Stephen Craton

2013-09-24 22.26.05.jpg
  • iPhone 5
  • 4.12mm
  • f/2.4
  • 1/15 sec
  • ISO 3200

Flight to Tokyo

Sep 24, 2013 Tokyo, Japan 3 min read

The year of 2013 was a busy one for our team in Manila. We were diligently working on launching our review app project to the masses. By the end of the project, a couple of us decided to spend a week up in Tokyo.

Well, it was supposed to be a week.

The night before our flight, I spent the night like any other. Ate some Bread Pan, watched a little show, and went to bed at a decent hour. That’s why what happened the next day is all the more baffling.

I woke up to a dozen texts, phone calls, and Facebook notifications.

“Are you dead?? Where are you???”

It was 9am. Two hours past when our plane was scheduled to depart.

I was in a panic. “How did I oversleep??” I rushed out of bed and got dressed.

My phone started ringing again. It was my apartment manager.

“Your friend called me to check up on you. They thought you died or something.”

“No… I just overslept. Salamat po for checking on me though. So sorry for the hassle!”

I eventually got hold of my friends after they landed in Japan. They were so concerned I’d been kidnapped or killed. It was so unlike me to miss important events, particularly flights. They’d called everyone I knew: coworkers, friends, and of course my apartment manager who they figured would end up finding my corpse. But the reality was way more embarassing. I’d simply overslept. Though I think I was slowly dieing from the embarassment.

I swore to them I’d find a way to Japan, still, and that I’d meet them later that night. We’d booked a full week’s worth of activites and I was embarassed that it’d all go to waste. Whatever the cost, I was going to make it to Japan.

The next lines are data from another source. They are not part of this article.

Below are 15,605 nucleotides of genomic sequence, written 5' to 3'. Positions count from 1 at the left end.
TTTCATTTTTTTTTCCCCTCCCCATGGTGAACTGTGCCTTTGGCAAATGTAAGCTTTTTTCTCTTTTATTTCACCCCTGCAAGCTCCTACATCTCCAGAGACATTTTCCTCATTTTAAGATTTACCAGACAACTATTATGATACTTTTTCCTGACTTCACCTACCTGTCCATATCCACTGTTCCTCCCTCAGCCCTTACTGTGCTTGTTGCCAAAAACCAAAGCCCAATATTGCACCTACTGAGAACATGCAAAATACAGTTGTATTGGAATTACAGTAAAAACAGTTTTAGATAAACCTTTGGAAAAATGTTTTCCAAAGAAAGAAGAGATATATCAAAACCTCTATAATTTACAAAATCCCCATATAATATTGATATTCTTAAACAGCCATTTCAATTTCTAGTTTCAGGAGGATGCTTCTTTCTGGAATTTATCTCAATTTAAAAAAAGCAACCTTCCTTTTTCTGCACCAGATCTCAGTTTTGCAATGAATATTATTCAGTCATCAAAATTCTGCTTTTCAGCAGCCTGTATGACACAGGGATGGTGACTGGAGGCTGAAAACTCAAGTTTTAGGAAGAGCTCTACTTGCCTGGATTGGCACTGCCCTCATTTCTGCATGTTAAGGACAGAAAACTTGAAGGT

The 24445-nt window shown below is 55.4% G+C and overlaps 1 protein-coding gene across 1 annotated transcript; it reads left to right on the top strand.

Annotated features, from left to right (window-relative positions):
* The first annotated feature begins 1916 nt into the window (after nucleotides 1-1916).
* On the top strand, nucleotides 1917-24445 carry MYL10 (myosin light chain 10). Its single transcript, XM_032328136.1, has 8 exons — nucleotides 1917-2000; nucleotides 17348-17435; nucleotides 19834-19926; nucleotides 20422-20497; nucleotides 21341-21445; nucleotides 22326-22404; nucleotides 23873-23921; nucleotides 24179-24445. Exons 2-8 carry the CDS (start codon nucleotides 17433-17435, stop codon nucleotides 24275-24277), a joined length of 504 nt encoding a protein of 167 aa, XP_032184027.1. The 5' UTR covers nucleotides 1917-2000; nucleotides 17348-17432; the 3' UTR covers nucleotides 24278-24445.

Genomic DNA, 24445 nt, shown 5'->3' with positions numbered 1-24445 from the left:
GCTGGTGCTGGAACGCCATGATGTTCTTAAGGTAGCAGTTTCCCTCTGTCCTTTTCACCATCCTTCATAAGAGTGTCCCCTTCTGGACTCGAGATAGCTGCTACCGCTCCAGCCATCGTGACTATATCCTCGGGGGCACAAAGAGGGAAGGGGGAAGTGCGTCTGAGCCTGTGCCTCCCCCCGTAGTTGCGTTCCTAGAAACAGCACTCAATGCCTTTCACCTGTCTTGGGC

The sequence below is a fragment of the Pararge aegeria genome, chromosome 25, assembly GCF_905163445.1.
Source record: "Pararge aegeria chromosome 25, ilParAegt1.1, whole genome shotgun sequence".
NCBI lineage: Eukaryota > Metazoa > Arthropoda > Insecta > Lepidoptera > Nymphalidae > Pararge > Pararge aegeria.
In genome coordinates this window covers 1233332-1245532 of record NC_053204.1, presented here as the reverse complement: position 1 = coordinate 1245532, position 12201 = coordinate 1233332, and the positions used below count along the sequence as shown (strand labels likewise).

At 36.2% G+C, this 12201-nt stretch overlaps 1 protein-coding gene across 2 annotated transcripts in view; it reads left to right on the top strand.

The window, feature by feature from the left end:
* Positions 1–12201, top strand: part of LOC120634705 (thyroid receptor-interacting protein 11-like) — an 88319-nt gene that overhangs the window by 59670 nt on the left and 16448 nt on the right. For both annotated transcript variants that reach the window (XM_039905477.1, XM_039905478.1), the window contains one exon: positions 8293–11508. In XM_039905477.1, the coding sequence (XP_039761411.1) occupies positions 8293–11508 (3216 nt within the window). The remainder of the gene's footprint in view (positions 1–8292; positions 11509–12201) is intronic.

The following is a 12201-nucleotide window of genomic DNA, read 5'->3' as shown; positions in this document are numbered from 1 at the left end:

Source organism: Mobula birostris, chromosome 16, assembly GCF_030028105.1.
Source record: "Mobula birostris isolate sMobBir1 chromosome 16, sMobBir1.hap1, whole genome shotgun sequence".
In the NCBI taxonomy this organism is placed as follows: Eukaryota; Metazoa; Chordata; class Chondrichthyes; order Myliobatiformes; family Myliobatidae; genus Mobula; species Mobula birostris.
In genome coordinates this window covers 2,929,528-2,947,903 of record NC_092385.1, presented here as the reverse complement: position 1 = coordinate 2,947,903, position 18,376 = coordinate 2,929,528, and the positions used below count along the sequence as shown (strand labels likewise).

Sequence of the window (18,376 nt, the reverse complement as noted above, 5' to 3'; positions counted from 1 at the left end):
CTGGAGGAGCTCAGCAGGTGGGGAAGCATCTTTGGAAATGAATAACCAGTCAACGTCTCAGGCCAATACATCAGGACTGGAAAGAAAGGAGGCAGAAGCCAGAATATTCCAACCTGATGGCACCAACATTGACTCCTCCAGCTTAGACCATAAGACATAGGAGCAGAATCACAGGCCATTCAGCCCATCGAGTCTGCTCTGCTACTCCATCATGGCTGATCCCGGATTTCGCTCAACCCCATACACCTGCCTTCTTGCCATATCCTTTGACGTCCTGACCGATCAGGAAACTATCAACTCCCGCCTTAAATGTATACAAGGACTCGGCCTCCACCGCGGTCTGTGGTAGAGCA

I scoured the internet for flights. Since it was same-day, and the local airlines weren’t entirely modern, nothing was showing up. I called the airport, and they said they couldn’t make any reservations on the phone for same-day flights. My only hope was to get to the airport as quickly as possible and maybe they’d have a ticket.

It was a long shot, but a worthwhile one. I threw some clothes into a bag and ran out the door. Two hours later (about a 12 mile drive) I arrive at the airport. I stand in line, slowly inching towards the ticketing counter. Checking my watch every 30 seconds, knowing my chances were narrowing.

“One ticket to Tokyo, please.”

The attendant types away at her computer. Scrolling up and down with a grim look on her face. Then a sparkle in her eye.

“Yes sir, we have one left. But it’s in 30 minutes. You better hury.”

Huzzah! I took the ticket and ran to my gate. I arrived with just a couple minutes to spare before boarding. The adrenaline from the stress was beginning to ware off. My eyes got heavy and I wanted to sleep.

“No!” I yelled at myself. “You are not sleeping again! That’s how we got in this mess in the first place!”

I decided I better just get some coffee.

The flight boarded, with me thankfully on it. Four hours later I was in Tokyo, riding through the city in a taxi on my way to the hotel. I met up with my friends, who were thankful to see me alive and that I could make it, but teased me endlessly.

Ever since then, if I have somewhere to be early in the morning, I have about 12 different alarms set. I will never let that happen again.

Written October 26, 2019